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NEWS | Jan. 20, 2015

ASAP supports Fort Eustis, Story Soldiers

By Staff Sgt. Teresa J. Cleveland 633rd Air Base Wing Public Affairs

"I have an addiction and I need help getting back on my feet."

As the Fort Eustis Army Substance Abuse Program clinical director, these are words Elizabeth Calvano-Carpenter has heard multiple times throughout her career.

The ASAP mission is to strengthen the overall fitness and effectiveness of the U.S. Army's workforce, to conserve manpower and enhance the combat readiness of Soldiers.

Calvano-Carpenter and her team at the ASAP clinic work with Soldiers who struggle with substance abuse and provide flexible treatment plans to fit each Soldier's needs through counseling.

"We primarily help Soldiers who have a problem with drugs or alcohol," said Calvano-Carpenter. "Our main mission is to support the Soldiers and help them learn how to combat their issues in a healthy way and ensure they are fit for duty and mission ready."

Soldiers at Fort Eustis and Joint Expeditionary Base Little Creek-Fort Story may come to the ASAP clinic through a variety of ways, including a commander's referral if a Soldier is showing inappropriate behavior such as showing up to work under the influence or their substance abuse is interfering with work performance. Also, biochemical referrals come from a positive random urine screening, or a Soldier can self report to their primary care physician.

"We understand the stigmas behind having a substance abuse problem," said Calvano-Carpenter. "We want Soldiers to know that coming forward on their own is much better than getting in trouble and being referred to us and we can do a lot more to help them if they want the help and aren't just forced to get help."

The clinic works with approximately 85 to 90 Soldiers annually, providing level-one treatment, which includes an evaluation, group and one-on-one therapy sessions with a licensed Virginia therapist.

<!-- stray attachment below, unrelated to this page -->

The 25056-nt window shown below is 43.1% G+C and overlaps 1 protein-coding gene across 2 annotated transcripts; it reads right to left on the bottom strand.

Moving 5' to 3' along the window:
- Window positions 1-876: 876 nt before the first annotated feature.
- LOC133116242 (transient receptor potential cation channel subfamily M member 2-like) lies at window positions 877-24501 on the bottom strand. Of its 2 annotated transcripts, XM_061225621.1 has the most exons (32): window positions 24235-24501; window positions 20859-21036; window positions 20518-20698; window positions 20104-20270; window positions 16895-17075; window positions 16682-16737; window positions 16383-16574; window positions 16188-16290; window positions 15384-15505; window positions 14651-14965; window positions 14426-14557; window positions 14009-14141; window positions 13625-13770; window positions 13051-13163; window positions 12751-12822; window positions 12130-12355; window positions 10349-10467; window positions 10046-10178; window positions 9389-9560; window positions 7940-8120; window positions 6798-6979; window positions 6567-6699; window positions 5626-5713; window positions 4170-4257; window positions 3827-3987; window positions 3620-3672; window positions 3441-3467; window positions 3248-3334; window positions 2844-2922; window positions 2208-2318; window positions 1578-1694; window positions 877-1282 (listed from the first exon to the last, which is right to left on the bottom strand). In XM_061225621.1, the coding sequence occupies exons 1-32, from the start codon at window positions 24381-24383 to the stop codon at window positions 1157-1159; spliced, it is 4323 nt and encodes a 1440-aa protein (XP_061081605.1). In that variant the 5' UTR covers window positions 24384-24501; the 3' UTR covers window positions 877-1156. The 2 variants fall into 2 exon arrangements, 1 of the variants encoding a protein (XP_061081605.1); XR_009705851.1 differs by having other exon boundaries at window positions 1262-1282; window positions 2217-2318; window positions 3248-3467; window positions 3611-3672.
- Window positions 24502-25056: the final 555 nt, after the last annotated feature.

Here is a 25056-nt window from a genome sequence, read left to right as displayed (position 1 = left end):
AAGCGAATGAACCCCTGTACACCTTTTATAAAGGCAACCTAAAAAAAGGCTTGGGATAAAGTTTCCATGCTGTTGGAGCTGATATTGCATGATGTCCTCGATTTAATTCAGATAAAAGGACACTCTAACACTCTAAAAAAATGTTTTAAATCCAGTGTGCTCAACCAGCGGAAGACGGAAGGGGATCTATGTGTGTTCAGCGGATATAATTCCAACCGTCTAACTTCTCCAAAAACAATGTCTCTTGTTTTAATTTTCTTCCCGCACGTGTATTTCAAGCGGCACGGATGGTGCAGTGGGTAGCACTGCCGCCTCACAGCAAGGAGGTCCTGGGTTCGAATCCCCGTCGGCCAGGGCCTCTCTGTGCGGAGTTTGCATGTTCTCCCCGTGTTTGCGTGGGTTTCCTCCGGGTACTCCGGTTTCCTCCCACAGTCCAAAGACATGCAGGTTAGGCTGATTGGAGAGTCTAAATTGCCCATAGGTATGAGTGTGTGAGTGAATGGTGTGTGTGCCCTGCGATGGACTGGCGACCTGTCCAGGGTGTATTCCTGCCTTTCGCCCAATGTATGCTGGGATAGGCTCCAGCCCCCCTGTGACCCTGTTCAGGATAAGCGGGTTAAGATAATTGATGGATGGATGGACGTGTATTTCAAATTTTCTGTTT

Soldiers run the risk of getting into legal, physical or health problems from substance abuse so she encourages Soldiers to seek help if they think they have a problem.

"We want to help Soldiers understand how drinking or using drugs become problematic," said Calvano-Carpenter. "We can give them skills and tools they can use to ensure they are mission ready at all times."

While most Soldiers attend both group and one-on-one therapy sessions, the clinic staff understands that some Soldiers may not be a good fit for group therapy, said Calvano-Carpenter.

"Some may have experienced significant childhood trauma, sexual or physical abuse," said Calvano-Carpenter. "Group therapy may be too overwhelming for them, so we focus primarily on individual therapy so they still get the help they need."

The clinic maintains a relationship with Naval Medical Center Portsmouth and Dwight D. Eisenhower Army Medical Center at Fort Gordon, Georgia, for Soldiers who may need level-two or level-three treatment, which may include a 21-to-28 day intensive outpatient program or a four-to-six week residential program. Once a level-two or three treatment is complete, Soldiers return to the ASAP clinic for one year of follow-up and therapy sessions as needed. For more information or to seek treatment, contact the Fort Eustis ASAP Clinic at 878-1674.